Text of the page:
Congress approves rules for GMO labeling, but not everyone is happy

Living on Earth
GMO corn

Congress recently approved a bill that would require food processors to tell consumers which products contain genetically modified ingredients. Unfortunately, the new bill has done nothing to quell the controversy surrounding GMOs and the public’s right to know what is in their food.

According to supporters, the bill takes important steps to address GMO labeling concerns for consumers. The bill's opponents say it is full of loopholes and exceptions and is unenforceable.

The push for a national labeling standard gained speed when the state of Vermont passed its own, stronger GMO labeling law that went into effect July 1. The food and agricultural industries oppose labeling, but would prefer a national standard, rather than a patchwork of state standards, if labeling becomes law. The new federal legislation would pre-empt state measures entirely.

Patty Lovera, assistant director of the advocacy group Food and Water Watch, says this is only one of the reasons President Barack Obama should veto the legislation. “The requirement of how to disclose GMOs gives companies an option of putting words on the package, which we know that they don't want to do, or using things like a QR code, which we think is not acceptable, because lots of folks can't access that technology,” Lovera says.

A QR code is a type of barcode that is used primarily to provide access to information via a smartphone. Many people in poorer communities don’t have smartphones and would be unable to obtain this information.

Vermont GMO label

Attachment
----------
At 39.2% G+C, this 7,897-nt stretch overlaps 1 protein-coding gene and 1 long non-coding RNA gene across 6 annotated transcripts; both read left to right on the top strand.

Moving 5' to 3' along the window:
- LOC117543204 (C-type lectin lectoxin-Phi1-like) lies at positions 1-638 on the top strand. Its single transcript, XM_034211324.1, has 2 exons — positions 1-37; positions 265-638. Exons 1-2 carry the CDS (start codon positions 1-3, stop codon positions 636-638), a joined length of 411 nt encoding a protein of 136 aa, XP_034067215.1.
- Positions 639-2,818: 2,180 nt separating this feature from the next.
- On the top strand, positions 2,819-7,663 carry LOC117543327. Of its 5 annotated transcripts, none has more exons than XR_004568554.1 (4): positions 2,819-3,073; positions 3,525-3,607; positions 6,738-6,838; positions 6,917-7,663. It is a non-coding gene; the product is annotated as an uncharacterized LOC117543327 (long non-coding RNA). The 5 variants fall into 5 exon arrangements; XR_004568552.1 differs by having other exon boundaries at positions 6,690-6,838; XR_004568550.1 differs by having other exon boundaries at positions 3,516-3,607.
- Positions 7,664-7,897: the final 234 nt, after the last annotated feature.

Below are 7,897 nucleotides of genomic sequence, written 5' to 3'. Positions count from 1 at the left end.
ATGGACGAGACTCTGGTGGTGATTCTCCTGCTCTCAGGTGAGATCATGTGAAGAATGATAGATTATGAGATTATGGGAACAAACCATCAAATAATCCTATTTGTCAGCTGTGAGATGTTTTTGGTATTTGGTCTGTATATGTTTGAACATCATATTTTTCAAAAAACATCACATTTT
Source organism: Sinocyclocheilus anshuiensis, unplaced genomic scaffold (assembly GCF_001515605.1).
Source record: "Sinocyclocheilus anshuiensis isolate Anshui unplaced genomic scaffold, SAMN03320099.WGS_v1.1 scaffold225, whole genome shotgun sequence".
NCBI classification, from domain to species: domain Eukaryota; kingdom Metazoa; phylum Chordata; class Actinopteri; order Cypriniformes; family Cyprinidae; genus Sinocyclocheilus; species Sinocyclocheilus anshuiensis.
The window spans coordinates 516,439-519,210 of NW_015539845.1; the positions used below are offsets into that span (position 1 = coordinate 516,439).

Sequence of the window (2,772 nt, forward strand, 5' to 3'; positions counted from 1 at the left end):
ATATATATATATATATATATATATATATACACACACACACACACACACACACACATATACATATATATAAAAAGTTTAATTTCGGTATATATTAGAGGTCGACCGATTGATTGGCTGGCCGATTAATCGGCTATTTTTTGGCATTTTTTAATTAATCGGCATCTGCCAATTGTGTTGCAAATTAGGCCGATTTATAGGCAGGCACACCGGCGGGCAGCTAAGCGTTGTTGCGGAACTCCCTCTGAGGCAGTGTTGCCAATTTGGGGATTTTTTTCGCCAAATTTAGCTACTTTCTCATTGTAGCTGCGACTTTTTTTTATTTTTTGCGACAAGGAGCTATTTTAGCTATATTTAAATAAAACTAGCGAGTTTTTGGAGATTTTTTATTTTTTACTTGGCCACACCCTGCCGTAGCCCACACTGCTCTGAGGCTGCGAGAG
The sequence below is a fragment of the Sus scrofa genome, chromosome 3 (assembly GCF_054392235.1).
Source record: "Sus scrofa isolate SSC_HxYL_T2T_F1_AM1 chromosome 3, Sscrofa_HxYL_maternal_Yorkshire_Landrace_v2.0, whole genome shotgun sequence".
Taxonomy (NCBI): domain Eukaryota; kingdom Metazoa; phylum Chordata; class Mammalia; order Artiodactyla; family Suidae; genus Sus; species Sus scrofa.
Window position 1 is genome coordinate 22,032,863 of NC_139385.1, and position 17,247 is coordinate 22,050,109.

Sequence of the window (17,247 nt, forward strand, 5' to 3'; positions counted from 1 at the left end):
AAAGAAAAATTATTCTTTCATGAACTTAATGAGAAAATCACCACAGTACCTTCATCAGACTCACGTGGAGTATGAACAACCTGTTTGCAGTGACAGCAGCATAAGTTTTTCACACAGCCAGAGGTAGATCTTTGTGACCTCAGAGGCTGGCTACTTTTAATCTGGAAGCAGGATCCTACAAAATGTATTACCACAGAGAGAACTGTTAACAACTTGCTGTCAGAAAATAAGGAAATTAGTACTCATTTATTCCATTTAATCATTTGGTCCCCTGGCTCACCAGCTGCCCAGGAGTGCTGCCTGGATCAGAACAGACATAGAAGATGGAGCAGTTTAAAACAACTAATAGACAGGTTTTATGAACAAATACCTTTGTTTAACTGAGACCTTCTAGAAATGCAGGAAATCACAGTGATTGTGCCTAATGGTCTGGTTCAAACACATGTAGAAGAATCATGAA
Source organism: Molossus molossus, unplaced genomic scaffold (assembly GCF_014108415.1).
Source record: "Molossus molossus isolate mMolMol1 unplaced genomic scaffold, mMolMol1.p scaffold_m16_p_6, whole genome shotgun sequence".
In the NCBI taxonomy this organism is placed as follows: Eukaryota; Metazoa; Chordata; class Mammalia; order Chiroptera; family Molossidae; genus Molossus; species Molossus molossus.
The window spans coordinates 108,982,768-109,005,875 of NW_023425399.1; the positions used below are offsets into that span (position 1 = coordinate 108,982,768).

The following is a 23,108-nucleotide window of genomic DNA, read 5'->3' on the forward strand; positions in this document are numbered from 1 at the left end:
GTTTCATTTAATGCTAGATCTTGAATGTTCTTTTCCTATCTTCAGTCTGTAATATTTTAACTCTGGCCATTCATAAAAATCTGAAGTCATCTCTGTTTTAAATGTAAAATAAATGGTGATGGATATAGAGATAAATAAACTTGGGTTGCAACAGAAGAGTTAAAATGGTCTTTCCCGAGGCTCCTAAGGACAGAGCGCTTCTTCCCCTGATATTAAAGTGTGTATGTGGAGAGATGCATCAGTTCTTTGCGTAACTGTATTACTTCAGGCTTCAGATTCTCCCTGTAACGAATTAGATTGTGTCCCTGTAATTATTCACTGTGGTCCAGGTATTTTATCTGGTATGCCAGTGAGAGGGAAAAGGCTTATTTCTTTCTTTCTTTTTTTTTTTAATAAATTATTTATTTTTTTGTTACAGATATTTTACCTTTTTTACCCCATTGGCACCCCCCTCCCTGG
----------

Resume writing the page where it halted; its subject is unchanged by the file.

A GMO label on a product sold in Vermont, in accordance with the state's new GMO labeling regulation.


Patty Lovera

The law has no enforcement provisions, either, says Lovera. “Usually when you write a law, you say, ‘This is what the penalties are,’” Lovera says. “There’s no penalty discussion in here. In fact, it explicitly states that USDA could not order a recall of a mislabeled product.” Supporters of the bill say companies that improperly label their products could be sued for fraud under state law, but critics say that is simply a dodge that will have no practical effect.

In addition, the law has a “terrible definition” of what a GMO is, which would leave a lot of products and ingredients uncovered, Lovera says. Crops are engineered to have a specific trait, like resistance to herbicides, but an FDA rule states that a product must contain a bioengineered ingredient that has a trait that can't be found in nature. “Lots of traits can be found in nature, they just can't necessarily be found naturally in these crops,” Lovera points out. “So this definition is incredibly worrisome and ... may leave a lot of foods unlabeled in any useful way.”

A recent report from the National Academies of Science found that GMOs are both safe and "no different from other foods.” This official scientific seal of approval gave GMO supporters hope that the argument over labeling could be put to rest. Unlikely.

“We think that the debate on safety is not over yet,” Lovera says. “We actually had a number of critiques of the National Academies paper, including some of the folks who helped write it, many of whom had financial ties to the biotechnology industry. So, we think the science conversation is not over.”

Moreover, Lovera says, if no one knows which foods contain GMOs, scientists won’t be able to track them if they suspect they might be causing health problems.

“This is a different way of producing food, and there are lots of reasons people might want to know about it,” Lovera says. “They might [even] like it and want to seek it out, [but] they need to know where it is. This is a really big fight over a very basic concept of just saying, ‘We used it or we didn’t,' and then letting people decide for themselves.”

This article is based on an interview that aired on PRI’s Living on Earth with Steve Curwood.

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